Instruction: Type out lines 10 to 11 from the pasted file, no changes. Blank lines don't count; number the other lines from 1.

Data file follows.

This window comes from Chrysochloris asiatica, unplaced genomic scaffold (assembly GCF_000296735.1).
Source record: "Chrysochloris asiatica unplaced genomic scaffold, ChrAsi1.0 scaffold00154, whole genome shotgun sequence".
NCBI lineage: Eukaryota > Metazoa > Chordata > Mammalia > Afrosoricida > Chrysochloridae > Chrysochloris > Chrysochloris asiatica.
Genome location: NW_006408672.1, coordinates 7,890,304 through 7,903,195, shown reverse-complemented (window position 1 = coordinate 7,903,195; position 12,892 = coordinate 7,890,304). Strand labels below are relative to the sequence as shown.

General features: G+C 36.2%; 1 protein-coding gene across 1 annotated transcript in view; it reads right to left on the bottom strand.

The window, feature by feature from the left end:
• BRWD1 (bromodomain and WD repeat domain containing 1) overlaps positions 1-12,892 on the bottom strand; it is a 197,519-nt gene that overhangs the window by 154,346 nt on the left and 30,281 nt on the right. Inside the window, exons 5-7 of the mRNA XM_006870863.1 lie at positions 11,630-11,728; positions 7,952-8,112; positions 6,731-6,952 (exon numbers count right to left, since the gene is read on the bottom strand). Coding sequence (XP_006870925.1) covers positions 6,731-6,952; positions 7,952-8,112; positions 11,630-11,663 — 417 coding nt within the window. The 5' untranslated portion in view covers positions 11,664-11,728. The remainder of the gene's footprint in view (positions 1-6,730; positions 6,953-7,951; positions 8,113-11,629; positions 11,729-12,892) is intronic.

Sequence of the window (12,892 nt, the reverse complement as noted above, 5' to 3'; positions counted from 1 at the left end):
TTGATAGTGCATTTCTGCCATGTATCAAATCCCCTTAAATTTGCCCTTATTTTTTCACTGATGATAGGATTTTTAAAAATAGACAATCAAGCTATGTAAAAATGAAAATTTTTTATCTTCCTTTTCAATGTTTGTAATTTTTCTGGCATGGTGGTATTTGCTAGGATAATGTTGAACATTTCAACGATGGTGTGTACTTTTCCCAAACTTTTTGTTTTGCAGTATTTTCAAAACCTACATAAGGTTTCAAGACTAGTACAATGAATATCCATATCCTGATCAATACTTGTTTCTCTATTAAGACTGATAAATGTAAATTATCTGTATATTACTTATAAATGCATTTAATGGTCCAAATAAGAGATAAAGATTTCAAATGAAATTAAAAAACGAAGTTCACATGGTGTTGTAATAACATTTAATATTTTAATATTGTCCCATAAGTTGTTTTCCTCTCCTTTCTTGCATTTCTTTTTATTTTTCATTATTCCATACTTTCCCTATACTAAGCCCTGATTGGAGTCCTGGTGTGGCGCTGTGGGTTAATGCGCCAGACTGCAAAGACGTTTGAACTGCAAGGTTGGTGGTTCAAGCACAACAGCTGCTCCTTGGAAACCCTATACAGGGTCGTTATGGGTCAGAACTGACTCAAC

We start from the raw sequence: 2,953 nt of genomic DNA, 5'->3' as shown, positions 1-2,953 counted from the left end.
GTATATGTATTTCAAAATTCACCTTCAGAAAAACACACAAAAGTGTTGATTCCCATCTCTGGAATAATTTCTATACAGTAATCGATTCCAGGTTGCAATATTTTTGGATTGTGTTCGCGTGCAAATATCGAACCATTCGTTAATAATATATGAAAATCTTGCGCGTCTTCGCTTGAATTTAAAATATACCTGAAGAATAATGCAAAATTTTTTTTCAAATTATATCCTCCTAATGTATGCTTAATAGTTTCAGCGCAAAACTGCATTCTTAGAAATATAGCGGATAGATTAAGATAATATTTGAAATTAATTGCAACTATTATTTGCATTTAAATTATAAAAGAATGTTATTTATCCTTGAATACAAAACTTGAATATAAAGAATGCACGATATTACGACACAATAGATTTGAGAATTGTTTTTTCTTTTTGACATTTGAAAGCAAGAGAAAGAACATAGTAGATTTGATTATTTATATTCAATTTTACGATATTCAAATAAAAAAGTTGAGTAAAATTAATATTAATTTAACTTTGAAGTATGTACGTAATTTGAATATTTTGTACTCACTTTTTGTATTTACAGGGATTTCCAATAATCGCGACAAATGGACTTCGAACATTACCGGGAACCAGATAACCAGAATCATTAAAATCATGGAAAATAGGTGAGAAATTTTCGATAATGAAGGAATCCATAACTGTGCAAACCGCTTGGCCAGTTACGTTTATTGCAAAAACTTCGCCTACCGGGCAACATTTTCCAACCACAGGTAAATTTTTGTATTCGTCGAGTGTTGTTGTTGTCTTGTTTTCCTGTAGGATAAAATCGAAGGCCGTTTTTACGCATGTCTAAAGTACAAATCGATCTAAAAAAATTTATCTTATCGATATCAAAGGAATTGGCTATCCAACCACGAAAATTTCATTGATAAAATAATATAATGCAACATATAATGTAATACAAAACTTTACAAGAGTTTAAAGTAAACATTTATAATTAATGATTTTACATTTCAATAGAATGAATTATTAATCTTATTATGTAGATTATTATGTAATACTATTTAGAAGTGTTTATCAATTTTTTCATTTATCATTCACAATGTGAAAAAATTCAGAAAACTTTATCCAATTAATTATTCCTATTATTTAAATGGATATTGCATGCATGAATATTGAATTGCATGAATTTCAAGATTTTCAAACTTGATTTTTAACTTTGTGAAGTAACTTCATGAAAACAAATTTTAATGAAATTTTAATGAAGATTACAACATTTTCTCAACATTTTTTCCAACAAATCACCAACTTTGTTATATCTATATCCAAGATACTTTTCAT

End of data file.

We start from the raw sequence: 2,953 nt of genomic DNA, 5'->3' as shown, positions 1-2,953 counted from the left end.
GTATATGTATTTCAAAATTCACCTTCAGAAAAACACACAAAAGTGTTGATTCCCATCTCTGGAATAATTTCTATACAGTAATCGATTCCAGGTTGCAATATTTTTGGATTGTGTTCGCGTGCAAATATCGAACCATTCGTTAATAATATATGAAAATCTTGCGCGTCTTCGCTTGAATTTAAAATATACCTGAAGAATAATGCAAAATTTTTTTTCAAATTATATCCTCCTAATGTATGCTTAATAGTTTCAGCGCAAAACTGCATTCTTAGAAATATAGCGGATAGATTAAGATAATATTTGAAATTAATTGCAACTATTATTTGCATTTAAATTATAAAAGAATGTTATTTATCCTTGAATACAAAACTTGAATATAAAGAATGCACGATATTACGACACAATAGATTTGAGAATTGTTTTTTCTTTTTGACATTTGAAAGCAAGAGAAAGAACATAGTAGATTTGATTATTTATATTCAATTTTACGATATTCAAATAAAAAAGTTGAGTAAAATTAATATTAATTTAACTTTGAAGTATGTACGTAATTTGAATATTTTGTACTCACTTTTTGTATTTACAGGGATTTCCAATAATCGCGACAAATGGACTTCGAACATTACCGGGAACCAGATAACCAGAATCATTAAAATCATGGAAAATAGGTGAGAAATTTTCGATAATGAAGGAATCCATAACTGTGCAAACCGCTTGGCCAGTTACGTTTATTGCAAAAACTTCGCCTACCGGGCAACATTTTCCAACCACAGGTAAATTTTTGTATTCGTCGAGTGTTGTTGTTGTCTTGTTTTCCTGTAGGATAAAATCGAAGGCCGTTTTTACGCATGTCTAAAGTACAAATCGATCTAAAAAAATTTATCTTATCGATATCAAAGGAATTGGCTATCCAACCACGAAAATTTCATTGATAAAATAATATAATGCAACATATAATGTAATACAAAACTTTACAAGAGTTTAAAGTAAACATTTATAATTAATGATTTTACATTTCAATAGAATGAATTATTAATCTTATTATGTAGATTATTATGTAATACTATTTAGAAGTGTTTATCAATTTTTTCATTTATCATTCACAATGTGAAAAAATTCAGAAAACTTTATCCAATTAATTATTCCTATTATTTAAATGGATATTGCATGCATGAATATTGAATTGCATGAATTTCAAGATTTTCAAACTTGATTTTTAACTTTGTGAAGTAACTTCATGAAAACAAATTTTAATGAAATTTTAATGAAGATTACAACATTTTCTCAACATTTTTTCCAACAAATCACCAACTTTGTTATATCTATATCCAAGATACTTTTCAT